Memorial is Helping Kids Beat Cancer - Local news, weather, sports Savannah | WSAV On Your Side

Memorial is Helping Kids Beat Cancer

SAVANNAH, GA -

Childhood cancer rates have been rising slightly for the past few decades.

According to the Centers for Disease Control and Prevention, it remains the second leading cause of death for children younger than 15 years old.

It's a staggering reality that fuels doctors at one local facility to put their heart into fighting to save young lives.

Today, I paid a visit to Memorial University Medical Center to meet the ones making a difference.

When we entered the Children's Hospital, we were greeted by a wall filled with pictures of smiley kids. Most had hair.

Are these some of your kids? Are these the ones you see here?" I asked.

"Yes these are some of our kids," says Dr. Martin Johnston.

Dr. Johnston is a Pediatric Cancer Specialist at Memorial, and he says the list of kids he sees here continues to grow.

"On average, we see anywhere from 30 to 40 new patients a year with some sort of a cancer diagnosis. The diseases we see in kids are very different from adults. We don't see breast cancer, colon cancer or lung cancer."

But instead, he sees lymphoma, brain tumors and leukemia. Dr. Johnston says there are some common misconceptions about treatment available here in Savannah.

"I will ask how many people have heard of Saint Jude's, and they all say ‘oh, we have heard of Saint Jude's. That's where kids with cancer go.'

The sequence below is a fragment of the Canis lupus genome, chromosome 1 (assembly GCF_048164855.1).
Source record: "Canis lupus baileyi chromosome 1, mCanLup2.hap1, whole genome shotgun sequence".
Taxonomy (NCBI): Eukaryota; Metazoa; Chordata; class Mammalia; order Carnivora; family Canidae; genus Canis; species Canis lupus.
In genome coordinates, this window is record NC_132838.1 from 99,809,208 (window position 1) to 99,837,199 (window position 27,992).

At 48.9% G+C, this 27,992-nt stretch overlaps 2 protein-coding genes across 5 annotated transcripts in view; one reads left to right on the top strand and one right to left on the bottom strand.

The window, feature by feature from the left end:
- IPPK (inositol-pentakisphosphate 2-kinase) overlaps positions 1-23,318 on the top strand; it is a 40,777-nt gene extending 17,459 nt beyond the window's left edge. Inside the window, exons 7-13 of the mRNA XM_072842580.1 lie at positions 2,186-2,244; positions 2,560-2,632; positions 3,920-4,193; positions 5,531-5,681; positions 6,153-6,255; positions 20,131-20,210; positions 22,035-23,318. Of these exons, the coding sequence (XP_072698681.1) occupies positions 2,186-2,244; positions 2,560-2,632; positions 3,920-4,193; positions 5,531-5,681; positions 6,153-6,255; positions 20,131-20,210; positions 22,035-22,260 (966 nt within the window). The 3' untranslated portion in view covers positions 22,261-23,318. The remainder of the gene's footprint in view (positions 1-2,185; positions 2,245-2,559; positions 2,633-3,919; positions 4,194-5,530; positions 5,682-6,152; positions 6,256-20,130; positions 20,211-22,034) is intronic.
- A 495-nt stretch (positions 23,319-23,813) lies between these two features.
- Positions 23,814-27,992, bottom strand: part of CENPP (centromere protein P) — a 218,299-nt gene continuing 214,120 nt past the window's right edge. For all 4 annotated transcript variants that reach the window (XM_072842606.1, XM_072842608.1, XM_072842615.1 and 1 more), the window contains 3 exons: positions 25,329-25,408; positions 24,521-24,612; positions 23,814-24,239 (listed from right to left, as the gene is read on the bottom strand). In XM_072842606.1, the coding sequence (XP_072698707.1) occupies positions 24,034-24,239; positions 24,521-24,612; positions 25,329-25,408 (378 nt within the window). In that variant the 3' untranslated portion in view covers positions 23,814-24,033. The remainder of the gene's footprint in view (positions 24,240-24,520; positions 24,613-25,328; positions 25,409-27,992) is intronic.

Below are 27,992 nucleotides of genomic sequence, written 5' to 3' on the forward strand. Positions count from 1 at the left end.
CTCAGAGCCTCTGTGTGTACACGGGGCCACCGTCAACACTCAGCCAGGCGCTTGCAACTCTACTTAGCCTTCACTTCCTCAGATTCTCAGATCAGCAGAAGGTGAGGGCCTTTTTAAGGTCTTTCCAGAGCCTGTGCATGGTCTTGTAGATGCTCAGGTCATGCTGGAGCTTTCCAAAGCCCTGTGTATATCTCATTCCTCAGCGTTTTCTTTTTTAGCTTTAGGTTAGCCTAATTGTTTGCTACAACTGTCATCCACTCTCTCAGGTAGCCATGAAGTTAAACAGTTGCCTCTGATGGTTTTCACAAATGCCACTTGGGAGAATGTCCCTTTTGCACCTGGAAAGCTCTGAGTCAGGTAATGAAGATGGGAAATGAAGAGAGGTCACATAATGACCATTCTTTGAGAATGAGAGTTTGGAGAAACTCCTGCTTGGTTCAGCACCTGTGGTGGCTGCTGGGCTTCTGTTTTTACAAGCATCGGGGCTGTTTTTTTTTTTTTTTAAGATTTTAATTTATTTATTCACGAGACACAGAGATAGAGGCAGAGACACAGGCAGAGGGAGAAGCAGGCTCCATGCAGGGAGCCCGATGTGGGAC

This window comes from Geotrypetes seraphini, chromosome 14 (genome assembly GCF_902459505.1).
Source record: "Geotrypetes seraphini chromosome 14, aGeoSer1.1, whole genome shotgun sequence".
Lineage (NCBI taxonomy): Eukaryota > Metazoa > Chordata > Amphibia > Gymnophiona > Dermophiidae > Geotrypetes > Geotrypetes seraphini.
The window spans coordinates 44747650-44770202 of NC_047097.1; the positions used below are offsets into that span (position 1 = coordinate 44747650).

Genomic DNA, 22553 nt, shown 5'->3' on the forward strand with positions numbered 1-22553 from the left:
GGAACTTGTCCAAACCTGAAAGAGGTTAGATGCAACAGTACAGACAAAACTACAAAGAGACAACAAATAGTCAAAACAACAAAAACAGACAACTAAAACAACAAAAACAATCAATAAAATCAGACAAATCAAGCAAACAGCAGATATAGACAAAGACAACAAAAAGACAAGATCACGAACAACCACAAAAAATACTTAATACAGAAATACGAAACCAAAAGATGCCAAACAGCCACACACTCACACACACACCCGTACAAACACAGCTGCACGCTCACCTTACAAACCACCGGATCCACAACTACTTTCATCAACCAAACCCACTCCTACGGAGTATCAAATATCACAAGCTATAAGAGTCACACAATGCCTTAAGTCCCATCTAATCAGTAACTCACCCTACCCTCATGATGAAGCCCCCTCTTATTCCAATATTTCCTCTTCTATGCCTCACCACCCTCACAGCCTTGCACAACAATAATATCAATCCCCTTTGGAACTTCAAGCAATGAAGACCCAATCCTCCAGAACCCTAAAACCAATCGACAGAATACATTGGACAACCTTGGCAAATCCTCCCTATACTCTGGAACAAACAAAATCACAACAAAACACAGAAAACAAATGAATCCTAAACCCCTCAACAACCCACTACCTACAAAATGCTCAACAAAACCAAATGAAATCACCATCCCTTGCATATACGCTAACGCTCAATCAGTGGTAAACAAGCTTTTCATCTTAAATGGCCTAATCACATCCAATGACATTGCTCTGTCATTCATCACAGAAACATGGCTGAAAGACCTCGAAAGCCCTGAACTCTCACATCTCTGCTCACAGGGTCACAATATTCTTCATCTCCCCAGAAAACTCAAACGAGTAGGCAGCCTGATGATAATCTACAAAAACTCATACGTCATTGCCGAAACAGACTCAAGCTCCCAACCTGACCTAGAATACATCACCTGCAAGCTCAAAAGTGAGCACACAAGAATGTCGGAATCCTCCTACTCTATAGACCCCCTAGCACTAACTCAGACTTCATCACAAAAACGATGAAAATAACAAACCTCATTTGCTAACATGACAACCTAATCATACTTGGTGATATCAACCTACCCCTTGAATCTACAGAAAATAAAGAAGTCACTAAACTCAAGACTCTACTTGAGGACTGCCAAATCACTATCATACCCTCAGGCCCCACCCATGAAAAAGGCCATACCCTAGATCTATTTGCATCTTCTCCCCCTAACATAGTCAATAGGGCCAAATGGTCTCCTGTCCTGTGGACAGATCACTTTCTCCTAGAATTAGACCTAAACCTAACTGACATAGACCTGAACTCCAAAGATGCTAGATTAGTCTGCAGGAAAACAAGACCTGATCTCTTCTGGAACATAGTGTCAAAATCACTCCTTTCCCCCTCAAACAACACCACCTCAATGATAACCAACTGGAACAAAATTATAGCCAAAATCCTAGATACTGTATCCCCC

And then I ask well what about the Children's Oncology Group. No one raises their hand."

Memorial is one of about 200 hospitals that make up the "Children's Oncology Group." That means children will receive the exact same treatment as they would in larger hospitals, without having to uproot and travel.

"Having a child with cancer is a big deal for a family. The easier we can make it for them, the better."

Most children receiving treatment can get it in outpatient. But there are others, who need a little extra care, and they are brought to the Pediatric Specialty Unit.

Dr. Johnston takes us to check in on a little girl. She is fighting a rare type of leukemia and is now in her second round of chemo. Dr. Johnston says she is doing remarkably well.

"Trust me, when she is awake she is going a mile a minute like any other 2 year old child, and frankly you would not know she was sick. After one month of treatment, her cancer is now in remission, which means we have treated it to the point where you don't see it anymore."

He says about 80 percent of children make it through and go on to live full and happy lives. However, it's not all about numbers.

"You don't care whether your child has a 62 percent chance or a 47 percent chance, or a 98 percent chance; you just want them to have a chance. Our goal is to give them that chance, regardless of what the statistics say."

Through the Children's Oncology Group protocol, children are placed on clinical trials for treatment--that way doctors can collect larger numbers, measure the outcomes and get even better at saving lives.

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